9. Develop Your Setting

Think about where your story will be set. Is it a fantasy world? If so, it's a good idea to make any core decisions on the religions and magic system of that world. Is it a story taking place in Chinese opiate dens? Then do your research in advance.

Don't be so detailed that you paint yourself into a corner, but don't put yourself in a position where you'll need to take a major break to answer core questions about the world of your story.

10. Get Into the “No Edits” mindset

Editing is fine if it helps you keep your novel on track, but finding the “right word” should be left for later. This can be tough, so I'll try to put this even more bluntly:

Be prepared to write crap.

I firmly believe that every writer has about a thousand rubbish pages in them. Before you get to anything good, you have to get those pages out of your system. At the equivalent of roughly 200 pages, the 50k words for NaNo put you well on your way. If that's all NaNo accomplishes for you, it's worth it. There will be plenty of time to edit after November is over. For the duration of NaNo, however, just focus on giving yourself materials to work with in the future.

11. Put Together an Emergency Kit

Caffeine. A favorite playlist. Chocolate. You get the idea. At some point, you'll be ready to break under the pressure of this month-long writing marathon. Give yourself a resource to help you out of those difficult situations.

12. Get Pumped

This is an awesome project. Whether you've written a novel before or not—whether you're a NaNo newbie or veteran—writing 50,000 words is no small feat. Beyond being an accomplishment in and of itself, it also helps you network with fellow writers, develop a writing habit, and get your creative wheels spinning. NaNo may be hard, but it's well worth getting excited about.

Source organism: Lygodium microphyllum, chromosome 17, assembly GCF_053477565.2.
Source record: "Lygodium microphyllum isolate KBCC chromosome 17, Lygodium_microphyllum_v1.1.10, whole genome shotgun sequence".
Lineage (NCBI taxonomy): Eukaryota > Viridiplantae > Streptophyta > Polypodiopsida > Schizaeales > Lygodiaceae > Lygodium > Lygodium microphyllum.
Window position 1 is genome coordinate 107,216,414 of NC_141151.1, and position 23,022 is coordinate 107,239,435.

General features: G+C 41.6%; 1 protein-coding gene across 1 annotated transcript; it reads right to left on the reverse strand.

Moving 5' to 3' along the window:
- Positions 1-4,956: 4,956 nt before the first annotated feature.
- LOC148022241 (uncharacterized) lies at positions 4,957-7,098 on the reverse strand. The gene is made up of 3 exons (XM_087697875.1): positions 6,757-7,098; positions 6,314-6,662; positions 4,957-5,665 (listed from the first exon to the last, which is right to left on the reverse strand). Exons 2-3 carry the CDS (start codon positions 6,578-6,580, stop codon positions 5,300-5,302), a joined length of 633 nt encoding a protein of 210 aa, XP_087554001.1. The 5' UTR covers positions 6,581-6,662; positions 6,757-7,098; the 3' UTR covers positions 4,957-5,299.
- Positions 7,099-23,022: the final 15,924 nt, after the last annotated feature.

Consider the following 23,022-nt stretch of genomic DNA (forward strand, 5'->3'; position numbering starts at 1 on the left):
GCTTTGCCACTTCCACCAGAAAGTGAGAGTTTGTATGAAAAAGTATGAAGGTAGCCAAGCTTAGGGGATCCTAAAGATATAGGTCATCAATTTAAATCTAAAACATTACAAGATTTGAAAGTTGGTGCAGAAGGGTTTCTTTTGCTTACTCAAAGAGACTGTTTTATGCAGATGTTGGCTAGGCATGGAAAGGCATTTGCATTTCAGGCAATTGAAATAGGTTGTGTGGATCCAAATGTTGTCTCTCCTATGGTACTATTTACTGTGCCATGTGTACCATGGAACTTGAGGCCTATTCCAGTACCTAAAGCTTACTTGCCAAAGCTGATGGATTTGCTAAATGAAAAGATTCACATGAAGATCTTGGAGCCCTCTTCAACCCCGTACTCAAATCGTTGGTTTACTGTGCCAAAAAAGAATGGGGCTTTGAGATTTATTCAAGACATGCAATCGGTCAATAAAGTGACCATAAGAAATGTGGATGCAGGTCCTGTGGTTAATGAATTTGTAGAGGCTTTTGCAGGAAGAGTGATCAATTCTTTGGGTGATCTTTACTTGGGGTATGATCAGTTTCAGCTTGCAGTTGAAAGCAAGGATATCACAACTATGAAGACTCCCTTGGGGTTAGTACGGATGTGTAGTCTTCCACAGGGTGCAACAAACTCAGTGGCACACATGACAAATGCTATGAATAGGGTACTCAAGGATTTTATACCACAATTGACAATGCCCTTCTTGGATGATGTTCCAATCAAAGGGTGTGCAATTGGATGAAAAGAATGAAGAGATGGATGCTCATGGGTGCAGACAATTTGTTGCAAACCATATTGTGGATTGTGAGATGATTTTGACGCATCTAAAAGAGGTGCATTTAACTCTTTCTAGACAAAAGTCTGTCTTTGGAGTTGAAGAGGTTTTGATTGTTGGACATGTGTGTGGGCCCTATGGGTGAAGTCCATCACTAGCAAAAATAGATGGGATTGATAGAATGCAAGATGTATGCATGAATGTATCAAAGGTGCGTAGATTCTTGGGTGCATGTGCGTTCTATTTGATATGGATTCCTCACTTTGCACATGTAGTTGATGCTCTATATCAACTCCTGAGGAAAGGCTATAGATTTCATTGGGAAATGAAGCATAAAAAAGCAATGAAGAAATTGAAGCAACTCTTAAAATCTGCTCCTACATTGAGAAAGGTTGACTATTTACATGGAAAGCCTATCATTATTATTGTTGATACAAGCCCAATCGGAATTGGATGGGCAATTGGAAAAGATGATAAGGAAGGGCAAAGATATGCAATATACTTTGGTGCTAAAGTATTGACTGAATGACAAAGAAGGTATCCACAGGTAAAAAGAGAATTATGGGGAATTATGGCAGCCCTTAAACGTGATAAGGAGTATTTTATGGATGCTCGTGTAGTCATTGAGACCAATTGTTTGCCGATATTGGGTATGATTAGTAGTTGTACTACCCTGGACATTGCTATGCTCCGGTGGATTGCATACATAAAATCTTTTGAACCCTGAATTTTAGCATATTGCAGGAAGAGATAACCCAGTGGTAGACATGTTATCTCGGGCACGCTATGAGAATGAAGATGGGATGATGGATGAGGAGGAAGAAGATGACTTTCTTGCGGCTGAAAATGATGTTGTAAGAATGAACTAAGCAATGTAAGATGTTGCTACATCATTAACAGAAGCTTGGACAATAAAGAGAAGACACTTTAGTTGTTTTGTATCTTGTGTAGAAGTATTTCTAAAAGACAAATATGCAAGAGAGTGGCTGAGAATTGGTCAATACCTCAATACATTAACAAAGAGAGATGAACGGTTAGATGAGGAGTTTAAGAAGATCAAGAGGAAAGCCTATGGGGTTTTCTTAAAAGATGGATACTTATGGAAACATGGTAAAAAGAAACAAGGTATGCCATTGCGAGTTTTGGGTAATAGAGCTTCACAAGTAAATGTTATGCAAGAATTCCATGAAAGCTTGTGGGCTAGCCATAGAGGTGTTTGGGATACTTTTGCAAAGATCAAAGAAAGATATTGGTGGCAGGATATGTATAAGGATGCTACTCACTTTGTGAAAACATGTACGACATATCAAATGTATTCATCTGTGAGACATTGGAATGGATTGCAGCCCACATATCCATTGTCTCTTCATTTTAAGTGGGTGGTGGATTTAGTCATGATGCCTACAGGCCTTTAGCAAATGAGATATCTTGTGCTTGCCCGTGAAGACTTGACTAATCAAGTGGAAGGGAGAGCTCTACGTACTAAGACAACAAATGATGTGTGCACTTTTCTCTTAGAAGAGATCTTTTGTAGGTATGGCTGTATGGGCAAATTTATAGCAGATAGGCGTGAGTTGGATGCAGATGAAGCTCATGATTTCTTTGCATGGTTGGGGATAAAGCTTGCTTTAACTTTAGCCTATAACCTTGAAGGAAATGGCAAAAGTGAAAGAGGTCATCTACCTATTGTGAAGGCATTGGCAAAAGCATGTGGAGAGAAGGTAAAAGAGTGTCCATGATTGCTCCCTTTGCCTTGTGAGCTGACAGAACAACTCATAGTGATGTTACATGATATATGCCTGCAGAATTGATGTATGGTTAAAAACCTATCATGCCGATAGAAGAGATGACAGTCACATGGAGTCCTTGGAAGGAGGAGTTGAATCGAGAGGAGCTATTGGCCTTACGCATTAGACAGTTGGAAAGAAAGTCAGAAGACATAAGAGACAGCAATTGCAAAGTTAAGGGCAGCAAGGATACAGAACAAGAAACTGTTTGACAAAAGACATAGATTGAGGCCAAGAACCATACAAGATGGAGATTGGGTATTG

What other preparatory steps have helped you in the past? Let us know in the comments, below. And for those of you who are about to write: we salute you.










About the author

Rob is a writer and educator. He is intensely ADD, obsessive about his passions, and enjoys a good gin and tonic. Check out his website for multiple web fiction projects, author interviews, and various resources for writers.

Similar Columns

Explore other columns from across the blog.

Book Brawl: Geek Love vs. Water for Elephants

In Book Brawl, two books that are somehow related will get in the ring and fight it out for the coveted honor of being declared literary champion. Two books enter. One book leaves. This month,...

The 10 Best Sci-Fi Books That Should Be Box Office Blockbusters

It seems as if Hollywood is entirely bereft of fresh material. Next year, three different live-action Snow White films will be released in the States. Disney is still terrorizing audiences with t...

Books Without Borders: Life after Liquidation

Though many true book enthusiasts, particularly in the Northwest where locally owned retailers are more common than paperback novels with Fabio on the cover, would never have set foot in a mega-c...

From Silk Purses to Sows’ Ears

Photo via Moviegoers whose taste in cinema consists entirely of keeping up with the Joneses, or if they’re confident in their ignorance, being the Joneses - the middlebrow, the ...

Cliche, the Literary Default

Original Photo by Gerhard Lipold As writers, we’re constantly told to avoid the cliché. MFA programs in particular indoctrinate an almost Pavlovian shock response against it; workshops in...

A Recap Of... The Wicked Universe

Out of Oz marks Gregory Maguire’s fourth and final book in the series beginning with his brilliant, beloved Wicked. Maguire’s Wicked universe is richly complex, politically contentious, and fille...

Learning | Free Lesson — LitReactor | 2024-05

Try Reedsy's novel writing masterclass — 100% free

Sign up for a free video lesson and learn how to make readers care about your main character.

Reedsy Marketplace UI

1 million authors trust the professionals on Reedsy. Come meet them.

Enter your email or get started with a social account: